Movie Review: ‘KING ARTHUR: LEGEND OF THE SWORD’ smells of elderberries


Connor Bynum // Film Critic

Rated PG-13, 126 minutes.
Director: Guy Ritchie
Cast: Charlie Hunnam, Astrid Bergès-Frisbey, Jude LawDjimon HounsouAidan GillenNeil MaskellKingsley Ben-AdirTom WuAnnabelle Wallis and Eric Bana

Some stories may continue to be told until the end of time. The tale of King Arthur may indeed be among them.

With numerous retellings of the classic legend including THE SWORD IN THE STONE (1963), FIRST KNIGHT (1995), KING ARTHUR (2004), and the recent, short-lived Starz series, CAMELOT (2011), it’s a wonder that studios continue to call us back to Arthur’s world of knights and magic. Having proved himself capable of breathing new life into a tired franchise with his reboot of SHERLOCK HOLMES (2009), director Guy Ritchie once again attempts to show us why his version deserves our attention. Unfortunately, KING ARTHUR: LEGEND OF THE SWORD is a convoluted and chaotic mess that takes every opportunity to assault our senses and intelligence.

After finally ending the war between mage and man, King Uther (Eric Bana) is betrayed by his sinister younger brother Vortigern (an underused Jude Law), leaving his son orphaned and on the run. We are quickly treated to a montage of Arthur (Charlie Hunnam) growing up in the streets of Londinium as an orphan fending for himself and those he loves. England is now under the rule of Vortigern as he ruthlessly searches for the so-called “Born King” so that he may have him killed and secure his right to rule. Only the Born King can pull the magical blade, Excalibur, from a stone beneath the lake, so Vortigern orders that every man of a certain age be tested to pull the sword one by one. Arthur, inevitably, does retrieve the sword, only to refuse its magic power and run from his claim as the true King of England. It’s up to his band of misfit rebels to convince him to accept his destiny.

Charlie Hunnam’s face just about sums up our thoughts on ‘KING ARTHUR: LEGEND OF THE SWORD.’ Courtesy of Warner Bros.

This would make a fine story if were not told in the most ludicrous of ways. Editor James Herbert seems hellbent on taking every opportunity to cut the film at breakneck speed without abandon. There are indeed a few times that this approach hits its mark, but the sheer lack of restraint in the film’s pacing ultimately ends up as simply belligerent and obnoxious. Composer Daniel Pemberton contributes to the chaos with a pulse pounding musical score that literally features a man’s heavy breathing to exhaust audiences even further.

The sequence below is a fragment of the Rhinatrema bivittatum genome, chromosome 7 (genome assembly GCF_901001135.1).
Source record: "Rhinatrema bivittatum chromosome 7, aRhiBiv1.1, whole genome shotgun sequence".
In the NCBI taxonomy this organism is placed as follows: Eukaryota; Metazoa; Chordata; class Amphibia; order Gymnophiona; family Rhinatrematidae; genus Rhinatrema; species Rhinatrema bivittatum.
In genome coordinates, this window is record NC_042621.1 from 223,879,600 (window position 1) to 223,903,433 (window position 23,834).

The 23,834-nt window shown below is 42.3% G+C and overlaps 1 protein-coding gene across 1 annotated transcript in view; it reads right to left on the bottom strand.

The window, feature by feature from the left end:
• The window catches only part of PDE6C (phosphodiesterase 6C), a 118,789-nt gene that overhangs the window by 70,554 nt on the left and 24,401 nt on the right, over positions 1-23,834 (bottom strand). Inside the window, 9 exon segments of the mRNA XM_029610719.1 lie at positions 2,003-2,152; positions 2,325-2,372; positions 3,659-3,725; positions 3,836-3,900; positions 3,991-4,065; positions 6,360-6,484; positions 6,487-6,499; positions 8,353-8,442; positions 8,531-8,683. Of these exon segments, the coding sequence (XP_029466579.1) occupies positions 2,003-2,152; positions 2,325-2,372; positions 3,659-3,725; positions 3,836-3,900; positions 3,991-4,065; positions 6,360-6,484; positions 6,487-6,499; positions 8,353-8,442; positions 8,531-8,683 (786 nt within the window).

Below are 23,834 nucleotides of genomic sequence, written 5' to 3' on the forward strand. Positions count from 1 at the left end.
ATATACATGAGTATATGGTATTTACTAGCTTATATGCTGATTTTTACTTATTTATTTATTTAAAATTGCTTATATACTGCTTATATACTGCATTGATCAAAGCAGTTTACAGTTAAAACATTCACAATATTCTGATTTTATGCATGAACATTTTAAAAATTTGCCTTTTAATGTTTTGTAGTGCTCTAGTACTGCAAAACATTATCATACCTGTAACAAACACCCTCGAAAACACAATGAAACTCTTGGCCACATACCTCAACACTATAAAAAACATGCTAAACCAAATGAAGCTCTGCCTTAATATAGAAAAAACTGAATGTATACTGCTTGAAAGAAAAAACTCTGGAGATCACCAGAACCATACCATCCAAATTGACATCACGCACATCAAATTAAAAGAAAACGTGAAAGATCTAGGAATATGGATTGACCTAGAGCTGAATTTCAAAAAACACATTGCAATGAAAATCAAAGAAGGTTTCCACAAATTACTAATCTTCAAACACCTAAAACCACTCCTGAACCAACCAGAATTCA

However, the film is not without its enjoyable moments. Ritchie once again exhibits his talent for intricate fight scenes that are often one uninterrupted shot, albeit heavily reliant on CGI. These moments are truly jaw-dropping and have got to be seen to be believed. Ritchie also spares no expense in making his world feel lived in and real. Costumes are elegant and locations are epic in scope. It’s just a shame that the film is so determined to be unique that it loses sight of telling a coherent story.

I have never seen a movie more aggressively intent on reminding me that I was watching a movie. While Ritchie’s ambition certainly knows no boundaries, he simply takes his energy too far and too fast, leaving audiences breathless and confused in his wake. In spite of a handful of enjoyable action set pieces and a visually fascinating world, KING ARTHUR: LEGEND OF THE SWORD is an endurance test that never truly feels worth while.

Grade: C

KING ARTHUR: LEGEND OF THE SWORD opens nationwide on Friday.

About author

Preston Barta

Hello, there! My name is Preston Barta, and I am the features editor of Fresh Fiction and senior film critic at the Denton Record-Chronicle. My cinematic love story began where I was born: off planet on the isolated desert world of the Jakku system. It's there I passed the time scavenging for loose parts with my good friend Rey. One day I found an old film projector and a dusty reel of the 1975 film JAWS. It rocked my world so much that I left my kinfolk in the rearview (I so miss their morning cups of green milk) to pursue my dreams of writing about film. It wasn't long until I met two gents who said they would give me a lift. I can't recall their names, but one was an older man who liked to point a lot and the other was a tall, hairy fella. They got me as far as one of Jupiter's moons where we crossed paths with the U.S.S. Enterprise. Some pointy-eared bastard said I was clear to come aboard. He saw that I was clutching my beloved shark movie and invited me to the "moving pictures room" where he was screening the 1993 film JURASSIC PARK to his crew. He said my life would be much more prosperous if I were familiar with more work by the god named Steven Spielberg. From there, my love for cinema blossomed. Once we reached planet Earth, everything changed. I found the small town of Denton, TX, and was welcomed into the Barta family. They showed me the writings of local film critic Boo Allen. He became my hero and caused me to chase a degree in film and journalism. After my studies at graduate of the Hogwarts School of Witchcraft and Wizardry, I met some film critics who showed me the ropes and got me into my first press screening: 2011's THE GREEN LANTERN. Don't worry; I recovered just fine. MAD MAX: FURY ROAD was only four years away.